Football campaign kicks out against discrimination

International campaign is starting from the grassroots to fight against racism as well as homophobia in football.

In the past racism was ethnically based but now homophobic behaviour has also become an increasing taboo and overt problem within the sport.

Kevin Coleman, development officer from the equality and inclusion campaign “Kick it Out” told Westminster University students that although supporter power stops overt discrimination, small groups still claim antisemitic discrimination.

Coleman highlighted the success of the campaign by comparing the coming out of black footballer Justin Fashinu with Welsh rugby union captain Gareth Edwards.


Fashinu was the first footballer to admit that he was gay, after being successfully transferred to Brian Clough’s Nottingham Forestfor £1 million. He was subjected to a substantial amount of abuse for his declaration which had detrimental effects on his relationship with the club’s manager.

He was barred from every training site and in 1998 was found hanged after years of torment and alleged sexual assault of a 17 year old. His suicide note read: “I do not want to give any more embarrassment to my friends and family.”

The Kick it out campaign was started in 1993 against discrimination in football clubs. It protects vulnerable players by training scholars and referees and reporting prejudice behaviour.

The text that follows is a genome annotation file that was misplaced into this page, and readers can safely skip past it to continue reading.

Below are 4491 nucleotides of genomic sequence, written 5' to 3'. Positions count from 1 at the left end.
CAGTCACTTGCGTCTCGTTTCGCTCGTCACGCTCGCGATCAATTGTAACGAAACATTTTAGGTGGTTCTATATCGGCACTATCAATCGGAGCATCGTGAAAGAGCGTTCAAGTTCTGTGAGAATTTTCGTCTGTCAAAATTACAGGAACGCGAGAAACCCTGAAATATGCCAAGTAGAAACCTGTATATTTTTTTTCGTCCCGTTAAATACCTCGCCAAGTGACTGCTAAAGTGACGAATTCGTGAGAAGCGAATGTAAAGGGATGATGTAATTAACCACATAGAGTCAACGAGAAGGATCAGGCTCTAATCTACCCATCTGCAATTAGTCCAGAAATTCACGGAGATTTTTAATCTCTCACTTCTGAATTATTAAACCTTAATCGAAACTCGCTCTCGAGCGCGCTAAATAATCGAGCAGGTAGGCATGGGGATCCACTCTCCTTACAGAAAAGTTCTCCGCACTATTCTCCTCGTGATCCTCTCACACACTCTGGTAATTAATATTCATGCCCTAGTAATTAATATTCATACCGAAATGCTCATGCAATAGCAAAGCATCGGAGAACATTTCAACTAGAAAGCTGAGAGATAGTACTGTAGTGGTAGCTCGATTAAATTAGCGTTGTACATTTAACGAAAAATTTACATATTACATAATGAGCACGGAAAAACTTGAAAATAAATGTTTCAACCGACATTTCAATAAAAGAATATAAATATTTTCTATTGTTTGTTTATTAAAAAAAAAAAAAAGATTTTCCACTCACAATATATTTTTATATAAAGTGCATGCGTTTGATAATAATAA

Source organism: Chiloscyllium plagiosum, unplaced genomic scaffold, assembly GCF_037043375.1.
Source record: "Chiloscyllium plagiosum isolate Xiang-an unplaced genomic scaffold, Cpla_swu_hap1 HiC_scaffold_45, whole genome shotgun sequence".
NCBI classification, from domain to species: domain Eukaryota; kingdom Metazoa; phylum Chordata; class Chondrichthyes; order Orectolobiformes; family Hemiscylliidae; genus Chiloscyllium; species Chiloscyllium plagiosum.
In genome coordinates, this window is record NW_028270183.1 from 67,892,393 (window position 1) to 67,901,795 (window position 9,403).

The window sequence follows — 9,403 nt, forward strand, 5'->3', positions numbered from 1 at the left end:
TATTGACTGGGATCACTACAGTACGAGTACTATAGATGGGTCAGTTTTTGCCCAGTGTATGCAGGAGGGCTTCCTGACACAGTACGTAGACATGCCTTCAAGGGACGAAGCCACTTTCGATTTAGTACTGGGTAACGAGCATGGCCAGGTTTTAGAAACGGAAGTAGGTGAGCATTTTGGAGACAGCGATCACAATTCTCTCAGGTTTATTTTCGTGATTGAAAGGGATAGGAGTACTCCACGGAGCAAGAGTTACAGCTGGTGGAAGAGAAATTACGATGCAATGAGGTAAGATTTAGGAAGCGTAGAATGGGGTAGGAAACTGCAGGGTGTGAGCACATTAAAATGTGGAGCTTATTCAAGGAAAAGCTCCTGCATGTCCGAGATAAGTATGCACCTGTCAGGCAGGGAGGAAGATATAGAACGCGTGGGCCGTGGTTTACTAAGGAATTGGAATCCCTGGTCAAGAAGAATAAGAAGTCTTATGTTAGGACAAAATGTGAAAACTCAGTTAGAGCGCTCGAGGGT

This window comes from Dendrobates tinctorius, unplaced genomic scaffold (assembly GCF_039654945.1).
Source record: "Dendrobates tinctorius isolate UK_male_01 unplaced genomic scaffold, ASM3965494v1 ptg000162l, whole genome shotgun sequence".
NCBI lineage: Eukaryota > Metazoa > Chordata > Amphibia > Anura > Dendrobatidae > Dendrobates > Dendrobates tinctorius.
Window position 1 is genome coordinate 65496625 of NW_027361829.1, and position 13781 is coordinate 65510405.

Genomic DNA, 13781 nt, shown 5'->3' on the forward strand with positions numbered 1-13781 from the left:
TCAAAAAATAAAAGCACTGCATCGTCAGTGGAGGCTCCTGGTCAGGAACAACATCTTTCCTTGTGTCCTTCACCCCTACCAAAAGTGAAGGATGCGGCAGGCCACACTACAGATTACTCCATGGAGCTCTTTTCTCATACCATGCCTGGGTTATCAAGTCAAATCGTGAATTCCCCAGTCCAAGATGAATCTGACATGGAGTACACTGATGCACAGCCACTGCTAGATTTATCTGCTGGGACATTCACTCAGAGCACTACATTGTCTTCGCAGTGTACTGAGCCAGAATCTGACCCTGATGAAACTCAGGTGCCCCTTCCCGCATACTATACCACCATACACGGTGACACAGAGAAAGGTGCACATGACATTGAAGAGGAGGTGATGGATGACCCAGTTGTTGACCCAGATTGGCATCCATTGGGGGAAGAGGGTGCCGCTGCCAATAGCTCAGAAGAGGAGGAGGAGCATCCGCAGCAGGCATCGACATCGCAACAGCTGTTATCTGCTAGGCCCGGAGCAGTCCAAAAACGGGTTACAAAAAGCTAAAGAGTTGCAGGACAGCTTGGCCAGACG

In comparison to Fashinu’s abuse, when Welsh rugby captain Gareth Edwards came out in December last year, Coleman says: “he probably received about 99% support.”


The campaign provides “training for scholars, based on a constant strategy which is moulded by society.”

As an educative enterprize there is little that the campaign can do itself to tackle discriminations but Coleman reassures that they “report details to the Football Association and if we are not satisfied with the response we can approach the Association and make them take a more effective response.”

Although times have moved on from the late 19th century when football was defined by hooliganism and racism, Coleman explains that support is important to protect those who are vulnerable as “old fashion racism still is there”.

With a “small start as a reply to racism in the sport” Coleman said the campaign then recognised there was a niche in the market.


The campaign, of just 7 members of staff is funded by the Football Association, Proffessional Football Association and The Premier League.

It has received a good reception from the public and stands as the second most recognised sport charity there is, after Comic Relief and it’s influence is steadily increasing.

“We have received a lot of positive media which means we get more of the spotlight with this happens.” Coleman adds.

With the support of high profile players such as AC Milan‘s Renaldo, the campaign will go on to support victimised players and move away from previous conceptions of football that entail hooliganism and racism.

About Daisy Bambridge

I am a student at Wesminster University studying a Masters in Broadcast Journalism. I recently graduated from Southampton University after studying Politics and International Relations. I have a strong interest in social issues such as crime,drugs, alcohol, eating disorders. I am also deeply fascinated by terrorism, after the disasters of 9/11, as can be seen in my unergraduate dissertation on anti-terror legislation and human rights.
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